Overgrown hedges on the A26 Ballymena
Mid and East Antrim Borough Council has supported a motion highlighting “frustration” over lack of grass-cutting and maintenance.
A motion proposed by Ballymena Alliance Councillor John Hyland has called on the council to engage with key staff in the Northern Ireland Housing Executive, Department for Infrastructure and other statutory bodies “to identify land ownership easily to enable action to keep areas clean, tidy and maintained”.
“We share our communities’ frustration with the lack of maintenance such as grass-cutting and fly-tipping and general care shown to areas of land within our communities,” the motion said.
“We take pride in our borough, its green spaces, towns and villages in between and we recognise that everyone must play their part to ensure its cleanliness and maintenance in conjunction with landowners and other statutory bodies.”
Last month, the council’s interim chief executive Valerie Watts told councillors she has been noticing a “significant number of increased complaints about grounds maintenance issues generally and about maintenance of cemeteries and parks and open spaces”.
A staff shortage has been blamed for uncut grass and bulging bins in Larne’s Greenland Cemetery in Craigyhill.
Speaking at a meeting of the council on Monday 24 July, Cllr Hyland added:
“We regularly see examples where verges are left to overgrow, removing green spaces for young people to play, hidden wonders become fly-tipping sites where people start to avoid visiting and roads scattered with litter looking incredibly unsightly.”
He spoke of a “growing frustration of communities regarding the lack of upkeep and care shown to areas of land”.
“One of the fundamental roles that we play as elected representatives is reporting these issues on behalf of residents but on far too many occasions, we are hit with obstacles and red tape surrounding who has responsibility due to land ownership being split between council, the various Assembly departments, Housing Executive as well as other bodies and the regular passing the buck in regards to taking responsibility causing issues for all.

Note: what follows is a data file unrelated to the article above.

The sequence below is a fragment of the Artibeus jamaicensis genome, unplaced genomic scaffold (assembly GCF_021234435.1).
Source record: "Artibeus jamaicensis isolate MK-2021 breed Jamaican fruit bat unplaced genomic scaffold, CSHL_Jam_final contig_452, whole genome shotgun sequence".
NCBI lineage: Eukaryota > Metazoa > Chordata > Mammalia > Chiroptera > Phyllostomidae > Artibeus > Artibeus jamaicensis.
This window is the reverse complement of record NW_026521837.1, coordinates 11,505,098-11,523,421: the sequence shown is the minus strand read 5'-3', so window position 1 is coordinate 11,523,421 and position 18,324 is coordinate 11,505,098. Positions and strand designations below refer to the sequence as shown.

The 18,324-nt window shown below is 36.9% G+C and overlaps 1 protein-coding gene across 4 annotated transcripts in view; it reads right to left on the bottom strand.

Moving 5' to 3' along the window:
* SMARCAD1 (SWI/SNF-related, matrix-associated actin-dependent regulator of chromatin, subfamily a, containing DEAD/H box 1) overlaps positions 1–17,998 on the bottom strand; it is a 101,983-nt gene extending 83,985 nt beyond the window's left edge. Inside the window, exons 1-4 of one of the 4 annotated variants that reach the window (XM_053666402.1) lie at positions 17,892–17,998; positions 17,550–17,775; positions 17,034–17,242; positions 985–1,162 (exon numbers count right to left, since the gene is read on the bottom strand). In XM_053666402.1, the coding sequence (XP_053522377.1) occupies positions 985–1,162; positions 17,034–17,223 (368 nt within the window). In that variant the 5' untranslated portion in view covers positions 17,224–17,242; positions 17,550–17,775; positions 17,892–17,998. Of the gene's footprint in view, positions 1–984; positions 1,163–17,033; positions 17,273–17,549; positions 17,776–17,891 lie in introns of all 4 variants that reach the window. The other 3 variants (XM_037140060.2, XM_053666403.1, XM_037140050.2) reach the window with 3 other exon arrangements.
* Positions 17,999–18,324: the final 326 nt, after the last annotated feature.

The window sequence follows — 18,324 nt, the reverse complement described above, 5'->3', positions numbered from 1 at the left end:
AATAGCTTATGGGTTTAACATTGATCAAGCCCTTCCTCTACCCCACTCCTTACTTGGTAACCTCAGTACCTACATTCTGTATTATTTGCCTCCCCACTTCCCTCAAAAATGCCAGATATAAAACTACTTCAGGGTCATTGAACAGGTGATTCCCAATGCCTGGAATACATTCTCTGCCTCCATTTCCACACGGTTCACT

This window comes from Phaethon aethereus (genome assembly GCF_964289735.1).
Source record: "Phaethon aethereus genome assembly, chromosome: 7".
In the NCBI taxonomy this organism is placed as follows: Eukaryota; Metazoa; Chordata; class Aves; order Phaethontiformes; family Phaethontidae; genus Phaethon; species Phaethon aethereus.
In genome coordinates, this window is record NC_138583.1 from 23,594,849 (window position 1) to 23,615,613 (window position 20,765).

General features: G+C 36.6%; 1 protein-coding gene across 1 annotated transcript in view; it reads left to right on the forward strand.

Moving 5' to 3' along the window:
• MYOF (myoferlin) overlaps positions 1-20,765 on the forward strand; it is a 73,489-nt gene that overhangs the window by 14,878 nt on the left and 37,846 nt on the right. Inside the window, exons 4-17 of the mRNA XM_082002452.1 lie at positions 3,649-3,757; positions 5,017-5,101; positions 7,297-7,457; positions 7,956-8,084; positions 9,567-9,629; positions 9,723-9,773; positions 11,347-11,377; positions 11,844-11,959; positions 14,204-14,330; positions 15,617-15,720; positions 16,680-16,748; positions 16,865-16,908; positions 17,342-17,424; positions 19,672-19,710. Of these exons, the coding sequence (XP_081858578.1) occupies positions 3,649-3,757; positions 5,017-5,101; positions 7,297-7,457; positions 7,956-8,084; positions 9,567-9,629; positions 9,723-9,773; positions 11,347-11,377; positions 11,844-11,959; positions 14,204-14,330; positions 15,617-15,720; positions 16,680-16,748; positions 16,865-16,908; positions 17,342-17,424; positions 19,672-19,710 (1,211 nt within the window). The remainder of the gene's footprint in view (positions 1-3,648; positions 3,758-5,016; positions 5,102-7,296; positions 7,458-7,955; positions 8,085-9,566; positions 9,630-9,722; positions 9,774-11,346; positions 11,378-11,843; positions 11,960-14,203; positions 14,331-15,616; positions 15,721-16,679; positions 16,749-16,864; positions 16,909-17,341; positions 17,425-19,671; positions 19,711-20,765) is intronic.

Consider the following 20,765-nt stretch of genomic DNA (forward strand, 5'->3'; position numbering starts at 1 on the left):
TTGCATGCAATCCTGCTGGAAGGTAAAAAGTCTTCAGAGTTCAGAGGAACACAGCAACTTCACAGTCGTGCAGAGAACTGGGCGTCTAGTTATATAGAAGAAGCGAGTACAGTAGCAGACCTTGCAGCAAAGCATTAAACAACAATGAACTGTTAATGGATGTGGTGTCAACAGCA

“By forging strong partnerships, we can create a system that identifies responsibility easily and implements effective solutions promptly.”
Last year, the Department for Infrastructure (Roads) announced a single swathe will be cut along the verges on the “strategic road network” twice per year. Other areas that are needed for road safety purposes such as sight lines at junctions will also be cut at least twice annually.
“A similar approach will be introduced on heavier trafficked rural roads and on lighter trafficked rural roads, one cut will be carried out late in the growing season.”
Department for Infrastructure (DfI) says:
“When cutting grass, DfI aims to balance road safety needs with protecting the environment and encouraging biodiversity. Plants, flowers and vegetation growing on verges are a great source of habitat for pollinators (including bees) and other wildlife.
“This means cutting less where possible but, with road safety of vital importance, grass will be cut as frequently as necessary to make sure visibility at junctions and other places along roads is not blocked.”